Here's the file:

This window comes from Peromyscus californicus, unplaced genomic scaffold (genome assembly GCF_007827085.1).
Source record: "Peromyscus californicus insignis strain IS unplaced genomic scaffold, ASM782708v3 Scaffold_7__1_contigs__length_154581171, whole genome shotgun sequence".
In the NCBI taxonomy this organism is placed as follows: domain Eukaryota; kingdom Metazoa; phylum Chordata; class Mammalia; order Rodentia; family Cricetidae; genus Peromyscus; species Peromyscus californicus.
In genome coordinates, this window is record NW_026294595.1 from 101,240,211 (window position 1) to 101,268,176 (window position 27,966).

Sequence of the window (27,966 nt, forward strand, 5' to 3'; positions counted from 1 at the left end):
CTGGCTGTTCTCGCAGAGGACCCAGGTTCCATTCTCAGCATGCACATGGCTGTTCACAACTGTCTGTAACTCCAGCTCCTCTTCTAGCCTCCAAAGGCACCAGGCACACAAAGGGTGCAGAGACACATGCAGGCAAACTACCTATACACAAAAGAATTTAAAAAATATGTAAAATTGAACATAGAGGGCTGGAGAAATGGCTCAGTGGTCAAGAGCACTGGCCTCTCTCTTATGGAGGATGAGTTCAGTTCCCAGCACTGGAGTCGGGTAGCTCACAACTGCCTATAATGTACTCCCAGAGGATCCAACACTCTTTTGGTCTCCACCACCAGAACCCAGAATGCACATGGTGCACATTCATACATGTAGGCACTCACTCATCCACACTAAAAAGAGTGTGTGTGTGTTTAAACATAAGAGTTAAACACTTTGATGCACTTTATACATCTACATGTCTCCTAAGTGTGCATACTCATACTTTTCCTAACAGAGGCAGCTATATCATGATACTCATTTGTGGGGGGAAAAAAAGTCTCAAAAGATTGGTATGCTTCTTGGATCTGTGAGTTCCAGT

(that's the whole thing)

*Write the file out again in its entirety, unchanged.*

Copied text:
This window comes from Peromyscus californicus, unplaced genomic scaffold (genome assembly GCF_007827085.1).
Source record: "Peromyscus californicus insignis strain IS unplaced genomic scaffold, ASM782708v3 Scaffold_7__1_contigs__length_154581171, whole genome shotgun sequence".
In the NCBI taxonomy this organism is placed as follows: domain Eukaryota; kingdom Metazoa; phylum Chordata; class Mammalia; order Rodentia; family Cricetidae; genus Peromyscus; species Peromyscus californicus.
In genome coordinates, this window is record NW_026294595.1 from 101,240,211 (window position 1) to 101,268,176 (window position 27,966).

Sequence of the window (27,966 nt, forward strand, 5' to 3'; positions counted from 1 at the left end):
CTGGCTGTTCTCGCAGAGGACCCAGGTTCCATTCTCAGCATGCACATGGCTGTTCACAACTGTCTGTAACTCCAGCTCCTCTTCTAGCCTCCAAAGGCACCAGGCACACAAAGGGTGCAGAGACACATGCAGGCAAACTACCTATACACAAAAGAATTTAAAAAATATGTAAAATTGAACATAGAGGGCTGGAGAAATGGCTCAGTGGTCAAGAGCACTGGCCTCTCTCTTATGGAGGATGAGTTCAGTTCCCAGCACTGGAGTCGGGTAGCTCACAACTGCCTATAATGTACTCCCAGAGGATCCAACACTCTTTTGGTCTCCACCACCAGAACCCAGAATGCACATGGTGCACATTCATACATGTAGGCACTCACTCATCCACACTAAAAAGAGTGTGTGTGTGTTTAAACATAAGAGTTAAACACTTTGATGCACTTTATACATCTACATGTCTCCTAAGTGTGCATACTCATACTTTTCCTAACAGAGGCAGCTATATCATGATACTCATTTGTGGGGGGAAAAAAAGTCTCAAAAGATTGGTATGCTTCTTGGATCTGTGAGTTCCAGT